On 10 March it will be 75 years since the Great Escape. The bones of the story are well known. The setting is a camp set up in the Second World War to hold prisoners of war housed in a series of huts ringed by a high barbed wire fence, swept at night by searchlights and patrolled by guards with dogs. Within the compound a group of prisoners, determined to escape, begin to dig a tunnel. Benches are cut up and bed legs are reduced in size to provide wood to shore up the tunnel. Old cans of condensed milk are strung together to make an air pipe to provide ventilation. Prisoners dispose of the earth by spreading it over the camp vegetable garden, a sports long jump pit and within a false wall built into one of the huts. After four months the tunnel is complete. It even has electric lighting. While their colleagues distract the guards with raucous singing and curry powder is thrown along the fence boundary to confuse the dogs, a large group of prisoners emerge beyond the boundary fence. One is shot by the guards but others, disguised in long overcoats with homemade maps, compasses and identity papers, escape into the darkness.
The story has echoes of the escape of 77 Allied serviceman from Stalag Luft III in Poland, which subsequently provided the basis for the film The Great Escape starring Steve McQueen. In fact, the escape on the night of 10 March 1945 was much closer to home, with German officers passing through the tunnel and fleeing into the night from the prisoner of war camp at the Island Farm Camp close to Bridgend.
The Island Farm Camp was built in 1939 to be used by up to 2000 women working at the Bridgend munitions factory. Although it was purpose built, with easy access to the factory, it was not a success, with most workers preferring to lodge locally or travel each day to the factory. Rather than abandon the facilities, Island Farm was later used by the American 28th Infantry Division in the build up to the D Day landings. During their stay the camp had a number of well-known visitors, including the Supreme Commander of Operation Overlord, General Eisenhower, who addressed the men in April 1944.
With the opening of the second front in France there was a pressing need for accommodation for prisoners of war. The camp that had witnessed Eisenhower’s rousing speech only months before was put to use again for German and Italian prisoners of war. The first task for many was to complete the perimeter fencing while others worked on local roads and farms. It was soon decided, however, that it would be used exclusively by German officers. As a result 1600 German officers arrived in November 1944. It was this group that brought Island Farm, renamed Camp 198, into the headlines. After the escape on the night of 10 March many were recaptured within hours and in the following week many more were found in fields, barns and gardens across South Wales. However, one group stole a doctor’s car and travelled by car and train as far as Castle Bromwich near Birmingham. A second group, using goods trains, was eventually apprehended in Southampton. The escape spawned numerous tales, including the suggestion that they planned to rendezvous with a U Boat off the Welsh coast. Most stories of their recapture were humorous and, almost certainly, heavily embellished.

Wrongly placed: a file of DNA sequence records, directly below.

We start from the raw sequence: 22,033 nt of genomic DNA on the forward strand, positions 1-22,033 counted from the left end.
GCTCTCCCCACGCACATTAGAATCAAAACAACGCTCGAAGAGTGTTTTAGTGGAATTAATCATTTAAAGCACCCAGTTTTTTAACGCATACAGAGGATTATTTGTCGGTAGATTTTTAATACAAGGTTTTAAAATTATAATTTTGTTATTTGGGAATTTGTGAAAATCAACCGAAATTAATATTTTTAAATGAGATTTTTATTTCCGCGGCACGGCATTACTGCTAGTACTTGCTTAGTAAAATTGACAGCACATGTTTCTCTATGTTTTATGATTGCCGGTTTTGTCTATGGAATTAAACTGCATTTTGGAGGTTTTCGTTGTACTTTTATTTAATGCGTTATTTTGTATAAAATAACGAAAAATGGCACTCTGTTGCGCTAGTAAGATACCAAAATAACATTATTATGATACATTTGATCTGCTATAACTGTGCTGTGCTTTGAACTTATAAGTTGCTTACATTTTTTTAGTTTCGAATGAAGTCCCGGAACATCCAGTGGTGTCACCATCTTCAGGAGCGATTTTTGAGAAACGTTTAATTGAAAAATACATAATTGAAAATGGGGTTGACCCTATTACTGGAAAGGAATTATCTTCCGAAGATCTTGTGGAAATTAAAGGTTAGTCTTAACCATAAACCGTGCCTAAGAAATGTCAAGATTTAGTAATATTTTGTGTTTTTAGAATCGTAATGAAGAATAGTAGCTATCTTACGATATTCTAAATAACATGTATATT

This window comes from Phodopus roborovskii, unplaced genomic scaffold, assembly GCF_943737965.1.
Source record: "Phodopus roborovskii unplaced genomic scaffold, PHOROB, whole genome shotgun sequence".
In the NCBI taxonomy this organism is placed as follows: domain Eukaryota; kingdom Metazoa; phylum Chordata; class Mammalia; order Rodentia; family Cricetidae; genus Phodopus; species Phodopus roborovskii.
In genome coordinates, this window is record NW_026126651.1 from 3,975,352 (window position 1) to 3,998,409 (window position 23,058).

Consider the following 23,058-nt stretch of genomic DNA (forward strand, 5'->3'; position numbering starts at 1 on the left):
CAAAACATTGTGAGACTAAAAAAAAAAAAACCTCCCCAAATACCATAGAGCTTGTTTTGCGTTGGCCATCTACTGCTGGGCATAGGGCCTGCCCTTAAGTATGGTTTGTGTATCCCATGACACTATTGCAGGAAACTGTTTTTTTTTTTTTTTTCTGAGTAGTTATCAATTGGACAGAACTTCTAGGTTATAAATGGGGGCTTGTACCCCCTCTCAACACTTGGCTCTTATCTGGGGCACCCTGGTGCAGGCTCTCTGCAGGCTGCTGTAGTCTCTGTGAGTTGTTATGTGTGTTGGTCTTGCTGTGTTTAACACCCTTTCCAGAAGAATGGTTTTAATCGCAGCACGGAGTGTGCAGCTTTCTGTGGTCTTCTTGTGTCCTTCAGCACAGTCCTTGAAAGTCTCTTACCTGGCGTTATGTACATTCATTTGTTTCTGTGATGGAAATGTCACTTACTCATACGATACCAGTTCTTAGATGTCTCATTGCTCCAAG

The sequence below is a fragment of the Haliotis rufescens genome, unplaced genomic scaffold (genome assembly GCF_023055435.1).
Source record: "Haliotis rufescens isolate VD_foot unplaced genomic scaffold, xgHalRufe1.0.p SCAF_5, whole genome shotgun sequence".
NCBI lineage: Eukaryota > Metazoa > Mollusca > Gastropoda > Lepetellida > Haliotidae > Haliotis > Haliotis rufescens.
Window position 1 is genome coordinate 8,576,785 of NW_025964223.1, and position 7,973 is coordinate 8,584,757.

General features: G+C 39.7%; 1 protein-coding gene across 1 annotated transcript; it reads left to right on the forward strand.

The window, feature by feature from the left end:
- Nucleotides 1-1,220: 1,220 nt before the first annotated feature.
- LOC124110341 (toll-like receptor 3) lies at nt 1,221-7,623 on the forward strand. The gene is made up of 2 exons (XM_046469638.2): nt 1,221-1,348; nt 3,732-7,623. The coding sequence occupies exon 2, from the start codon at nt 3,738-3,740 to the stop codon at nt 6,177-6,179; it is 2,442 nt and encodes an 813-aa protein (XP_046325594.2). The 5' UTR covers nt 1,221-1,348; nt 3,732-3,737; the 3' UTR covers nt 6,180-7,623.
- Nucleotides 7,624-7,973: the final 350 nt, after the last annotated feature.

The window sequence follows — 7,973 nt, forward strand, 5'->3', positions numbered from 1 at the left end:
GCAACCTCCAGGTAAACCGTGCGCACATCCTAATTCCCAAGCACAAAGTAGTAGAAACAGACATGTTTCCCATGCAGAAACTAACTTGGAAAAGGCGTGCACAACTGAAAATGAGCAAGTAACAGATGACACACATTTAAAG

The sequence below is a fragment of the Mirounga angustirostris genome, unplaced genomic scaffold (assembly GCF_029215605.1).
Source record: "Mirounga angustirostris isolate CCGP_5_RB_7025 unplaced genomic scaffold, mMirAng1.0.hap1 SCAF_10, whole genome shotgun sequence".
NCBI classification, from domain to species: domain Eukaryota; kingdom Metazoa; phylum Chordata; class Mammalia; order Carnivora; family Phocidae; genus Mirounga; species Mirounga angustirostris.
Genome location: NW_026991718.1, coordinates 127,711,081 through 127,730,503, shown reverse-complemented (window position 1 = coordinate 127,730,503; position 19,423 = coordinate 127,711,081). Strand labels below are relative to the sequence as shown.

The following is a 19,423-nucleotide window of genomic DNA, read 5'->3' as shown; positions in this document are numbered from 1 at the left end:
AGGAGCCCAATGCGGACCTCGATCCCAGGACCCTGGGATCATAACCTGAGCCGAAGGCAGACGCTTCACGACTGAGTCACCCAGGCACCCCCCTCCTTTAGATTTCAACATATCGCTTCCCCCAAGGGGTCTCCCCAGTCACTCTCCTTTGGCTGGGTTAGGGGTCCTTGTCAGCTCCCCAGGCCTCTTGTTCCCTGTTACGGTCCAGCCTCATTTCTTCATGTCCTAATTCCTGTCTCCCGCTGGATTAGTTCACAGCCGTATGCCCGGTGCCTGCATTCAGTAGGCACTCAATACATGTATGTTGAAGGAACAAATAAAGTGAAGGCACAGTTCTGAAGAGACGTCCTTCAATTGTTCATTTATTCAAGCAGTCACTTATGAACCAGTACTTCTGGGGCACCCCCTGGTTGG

Within weeks the camp was closed, but it was to have a further reincarnation as a prisoner of war camp. In November 1945 it reopened at Special Camp 11 catering for senior German officers all ranked at General or above. Those held at the camp included 4 Field Marshals, von Rundstedt, von Brauchitsch, von Kleist and von Manstein. Many were awaiting trial and some remained at Island Farm until its closure in 1948. Special Camp 11 was a very different regime. With the war ended the officers were given a fair degree of freedom. Letters of the Verity family held at Glamorgan Archives include two from German officers thanking the family for their hospitality in inviting them to spend Christmas day 1947 at the family home.
The escape from Island Farm was a major embarrassment for the British Government. Initial fears that the escape was part of wider plan to attack and disrupt the Bridgend munitions factory and local ports proved to be unfounded. Nevertheless the Government was anxious to confirm that the major manhunt launched across England and Wales had been successful in recapturing all of the German officers within 5 days. Most sources agree that 70 prisoners escaped although there has been some debate as to the exact number. A BBC documentary shown in 1976, Come Out, Come Out, Wherever You Are, opted for 67. A more recent study argued that it was as high as 84 and contended that several might have escaped through the Kent ports.
For many years the camp was left to decay. Photographs held at Glamorgan Archives and taken around prior to its demolition in 1993 illustrate that, although many of the drawings made by the POWs on the camp walls had survived, the camp itself was in poor condition.
Incidentally the drawings were not entirely innocent given that several were positioned close to the tunnel entrance to distract the guards. Fortunately, Hut 9 was saved and in 2003 the tunnel was found to be intact. What remains of the camp and Hut 9 is now in the care of the Hut 9 Preservation Group and it is open to the public on a number of days during the year.
The Verity family letters can be seen at Glamorgan Archives, reference DXCB/4/2/33. The photographs of the Island Farm camp are at D1051/1/7/3/1-9. There are also photographs of the Americans at Island Farm in 1944 at D1532/1-10.
Tony Peters, Glamorgan Archives Volunteer